"A Change of Seasons" will be remembered, and can be savored, only for its credit sequence in which Bo Derek of "10" returns to the screen bobbing up and down, topless, and in slow motion, in a hot tub. Up she goes, down she goes. Up she goes, down she goes.

Uppppp she goes. Downnnnnnn she goes.

And one can surely be forgiven for thinking, "Please God -- one more up-she-goes," particularly in view of the insipid and puerile romantic comedy that follows this crowd-pleasing curtain-raiser. The film, which opens today at area theaters, tried to make adultery as sickeningly cuddly as it was in "Cousin, Cousine," but it doesn't even have a convincingly phony kind of charm with which to pull the dubious mission off.

Once the game of bobbing for Bo is over, the picture, from a story by Erich "Love Story" Segal and producer Martin Ransohoff (who gave TV "The Beverly Hillbillies") settles down into a plot gimmick that was probably inevitable, considering the giggly age in which we live. When Anthony Hopkins, as a musty old duddy of a college prof, takes up with one of his students (Derek) and his wife, Shirley MacLaine, finds out, she stages a counter-affair with a granola carpenter (Michael Brandon) who's come to the house to install bookcases.

Trying to be adult about all this, the husband and his new mistress consent to sharing the couple's ski cabin with wifey and her boyfriend. The ingredients for a romp may be there, but screenwriters Segal, Ronni Kern and Fred Segal are more interested in exploring the dullest possible possibilities and in a 15-round bout of demonstrative soul-searching about the changing nature of marriage.

In effect, they're merely copping an elaborate plea for playing around. The characters as written (and as haplessly directed by Richard Lang), are paper cut-out dolls being trotted past wearying signs of the times. he's discovering what being a man is. She's discovering what being a woman is.And so on and yakety-yak.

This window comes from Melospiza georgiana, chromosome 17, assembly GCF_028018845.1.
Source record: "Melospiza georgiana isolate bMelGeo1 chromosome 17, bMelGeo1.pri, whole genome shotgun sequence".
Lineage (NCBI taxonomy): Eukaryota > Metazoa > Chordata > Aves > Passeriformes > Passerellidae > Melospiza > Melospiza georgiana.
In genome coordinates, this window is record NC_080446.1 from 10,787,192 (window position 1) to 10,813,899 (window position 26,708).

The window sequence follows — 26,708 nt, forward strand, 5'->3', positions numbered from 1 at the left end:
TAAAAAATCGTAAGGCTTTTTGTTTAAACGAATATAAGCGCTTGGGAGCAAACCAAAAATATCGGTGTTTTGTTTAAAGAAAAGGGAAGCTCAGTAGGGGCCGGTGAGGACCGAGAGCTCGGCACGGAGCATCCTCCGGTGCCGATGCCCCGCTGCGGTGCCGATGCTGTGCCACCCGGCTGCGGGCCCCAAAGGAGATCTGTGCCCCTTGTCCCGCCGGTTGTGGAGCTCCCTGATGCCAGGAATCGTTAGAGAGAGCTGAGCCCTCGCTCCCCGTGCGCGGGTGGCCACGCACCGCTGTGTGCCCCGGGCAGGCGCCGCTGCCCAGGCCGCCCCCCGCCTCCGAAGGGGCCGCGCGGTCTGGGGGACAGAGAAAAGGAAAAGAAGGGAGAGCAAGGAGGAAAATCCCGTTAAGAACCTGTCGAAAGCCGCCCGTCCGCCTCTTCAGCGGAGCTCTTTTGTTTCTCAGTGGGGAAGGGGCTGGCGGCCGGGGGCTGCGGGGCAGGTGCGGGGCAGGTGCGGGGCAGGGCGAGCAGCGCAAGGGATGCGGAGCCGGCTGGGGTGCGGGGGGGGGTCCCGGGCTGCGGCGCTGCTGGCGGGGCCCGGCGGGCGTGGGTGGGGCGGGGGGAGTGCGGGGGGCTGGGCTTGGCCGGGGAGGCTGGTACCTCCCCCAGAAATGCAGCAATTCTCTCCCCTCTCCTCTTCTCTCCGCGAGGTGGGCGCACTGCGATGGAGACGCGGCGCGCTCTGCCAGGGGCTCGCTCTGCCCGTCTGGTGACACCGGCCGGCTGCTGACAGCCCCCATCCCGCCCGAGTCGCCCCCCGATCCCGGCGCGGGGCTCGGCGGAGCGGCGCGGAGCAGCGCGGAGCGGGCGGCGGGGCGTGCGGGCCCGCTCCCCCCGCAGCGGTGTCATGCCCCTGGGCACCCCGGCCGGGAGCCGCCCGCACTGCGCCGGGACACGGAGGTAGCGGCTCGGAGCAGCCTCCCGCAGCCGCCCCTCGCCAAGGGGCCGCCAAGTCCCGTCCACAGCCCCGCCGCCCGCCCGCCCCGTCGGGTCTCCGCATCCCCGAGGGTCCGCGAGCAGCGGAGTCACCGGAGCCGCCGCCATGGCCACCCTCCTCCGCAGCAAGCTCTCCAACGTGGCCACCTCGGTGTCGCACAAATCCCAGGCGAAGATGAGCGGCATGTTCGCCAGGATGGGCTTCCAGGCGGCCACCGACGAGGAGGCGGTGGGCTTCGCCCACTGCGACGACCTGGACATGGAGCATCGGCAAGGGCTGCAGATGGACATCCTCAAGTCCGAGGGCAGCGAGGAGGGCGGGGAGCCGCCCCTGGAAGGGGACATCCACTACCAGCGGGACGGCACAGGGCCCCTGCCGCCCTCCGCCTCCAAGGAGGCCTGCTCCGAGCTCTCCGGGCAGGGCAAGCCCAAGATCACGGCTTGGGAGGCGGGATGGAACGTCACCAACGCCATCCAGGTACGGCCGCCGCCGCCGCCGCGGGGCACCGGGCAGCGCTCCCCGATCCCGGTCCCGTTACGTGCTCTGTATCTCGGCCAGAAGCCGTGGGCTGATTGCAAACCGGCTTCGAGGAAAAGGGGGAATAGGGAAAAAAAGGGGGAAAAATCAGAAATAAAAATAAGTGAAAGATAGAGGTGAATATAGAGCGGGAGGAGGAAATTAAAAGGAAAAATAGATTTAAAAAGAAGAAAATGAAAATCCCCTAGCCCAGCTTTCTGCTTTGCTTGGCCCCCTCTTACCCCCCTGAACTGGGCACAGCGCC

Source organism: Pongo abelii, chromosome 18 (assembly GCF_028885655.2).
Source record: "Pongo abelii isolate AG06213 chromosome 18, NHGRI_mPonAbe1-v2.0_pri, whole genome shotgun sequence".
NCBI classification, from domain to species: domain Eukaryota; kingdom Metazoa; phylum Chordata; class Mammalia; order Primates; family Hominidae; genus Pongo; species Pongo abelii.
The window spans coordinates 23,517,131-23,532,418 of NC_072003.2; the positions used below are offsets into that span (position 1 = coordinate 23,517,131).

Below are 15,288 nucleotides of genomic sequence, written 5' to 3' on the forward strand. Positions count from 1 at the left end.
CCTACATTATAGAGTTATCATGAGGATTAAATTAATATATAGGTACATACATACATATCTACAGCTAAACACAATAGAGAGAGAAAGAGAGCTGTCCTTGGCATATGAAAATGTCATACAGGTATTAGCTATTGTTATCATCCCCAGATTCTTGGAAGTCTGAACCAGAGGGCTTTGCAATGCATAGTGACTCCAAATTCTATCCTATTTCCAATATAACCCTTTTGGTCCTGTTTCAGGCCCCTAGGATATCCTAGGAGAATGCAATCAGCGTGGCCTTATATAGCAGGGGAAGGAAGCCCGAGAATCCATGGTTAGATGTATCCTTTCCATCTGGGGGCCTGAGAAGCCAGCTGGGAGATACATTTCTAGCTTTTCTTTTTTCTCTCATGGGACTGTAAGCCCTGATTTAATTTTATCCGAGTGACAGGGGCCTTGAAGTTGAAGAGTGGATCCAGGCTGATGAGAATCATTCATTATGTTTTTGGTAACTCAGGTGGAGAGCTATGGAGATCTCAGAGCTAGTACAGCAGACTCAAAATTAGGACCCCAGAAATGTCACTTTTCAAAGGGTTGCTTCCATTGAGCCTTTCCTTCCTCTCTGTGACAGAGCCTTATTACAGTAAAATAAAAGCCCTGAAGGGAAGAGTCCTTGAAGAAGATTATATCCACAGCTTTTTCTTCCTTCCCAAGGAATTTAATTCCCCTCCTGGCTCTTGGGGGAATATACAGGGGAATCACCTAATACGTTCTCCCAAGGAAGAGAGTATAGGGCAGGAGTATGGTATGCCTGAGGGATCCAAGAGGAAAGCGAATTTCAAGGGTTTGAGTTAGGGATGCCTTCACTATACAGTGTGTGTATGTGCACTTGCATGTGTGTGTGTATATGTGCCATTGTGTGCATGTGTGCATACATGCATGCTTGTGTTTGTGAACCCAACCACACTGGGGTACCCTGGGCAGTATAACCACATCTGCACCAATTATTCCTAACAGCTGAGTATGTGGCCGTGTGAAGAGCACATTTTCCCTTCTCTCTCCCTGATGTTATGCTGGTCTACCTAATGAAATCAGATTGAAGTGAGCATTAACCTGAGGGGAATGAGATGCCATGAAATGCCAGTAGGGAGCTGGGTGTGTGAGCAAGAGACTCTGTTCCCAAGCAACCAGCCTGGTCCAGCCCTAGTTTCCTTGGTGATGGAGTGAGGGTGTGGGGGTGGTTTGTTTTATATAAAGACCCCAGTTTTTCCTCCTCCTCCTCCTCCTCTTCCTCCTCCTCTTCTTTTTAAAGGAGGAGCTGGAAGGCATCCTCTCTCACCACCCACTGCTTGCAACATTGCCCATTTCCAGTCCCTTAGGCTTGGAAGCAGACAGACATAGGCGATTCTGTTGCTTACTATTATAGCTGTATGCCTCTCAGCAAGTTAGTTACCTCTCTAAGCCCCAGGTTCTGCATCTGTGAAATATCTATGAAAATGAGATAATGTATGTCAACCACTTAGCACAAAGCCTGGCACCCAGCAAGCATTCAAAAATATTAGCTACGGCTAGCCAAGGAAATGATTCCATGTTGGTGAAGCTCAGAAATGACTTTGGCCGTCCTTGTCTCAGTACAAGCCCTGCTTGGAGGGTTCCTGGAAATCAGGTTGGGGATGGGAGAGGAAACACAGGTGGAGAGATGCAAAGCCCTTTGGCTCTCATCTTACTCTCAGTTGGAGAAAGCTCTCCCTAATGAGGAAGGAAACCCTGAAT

Has there even in history (since Eden anyway) been such epidemic sexual self-consciousness? It's taking the fun out of everything. Even bedroom farce.

The writers try to throw in a few twists and turns, but they tend only to make foolish matters more so. When Mary Beth Hurt as the couple's college-age daughter shows up at the cabin and begins to sputter beguilingly about her parents' morals and lack of discretion, the picture comes momentarily to life. Maybe it should have been built around this conflict, but the screenwriters reflect too middle-aged a viewpoint to risk anything so self-effacing.

Most of the movie takes place at the ski resort, where the couples pair off for awhile, then sit around waiting for complications. The young woman's father arrives, for instance and, after lover-boy takes a powder, he finds himself smitten with MacLaine.Wrong trees are barked up hither and thither; the writers don't seem to have any notion of where the right ones are planted.

Instead, they're preoccupied with such contortions as making the male lover sympathetic by having him fill in details of his tortured nomadic past. Yes, it seems that he lost his parents to a 10-ton truck and his wife and baby to herbicides. Really. This disclosure could be the funniest scene in the picture, but it's meant to be ominously serious (Couldn't the parents have been victims of a nuclear accident? That would put the perfect crumble on the old cookie).

MacLaine is twinklingly sanctimonious, which is what she usually is when given too much tether, and Hopkins is a stammering, puffy-eyed medley of mannerisms. Derek is wonderful only until the actual picture starts and the credits are over. She does have another slightly nude scene, behind a shower door, with Hopkins ludicrously suggesting to her that they go off to a concert of Shostakovich and Bartok. Perhaps he's interested in her mind; in a party-pooping way, it would figure.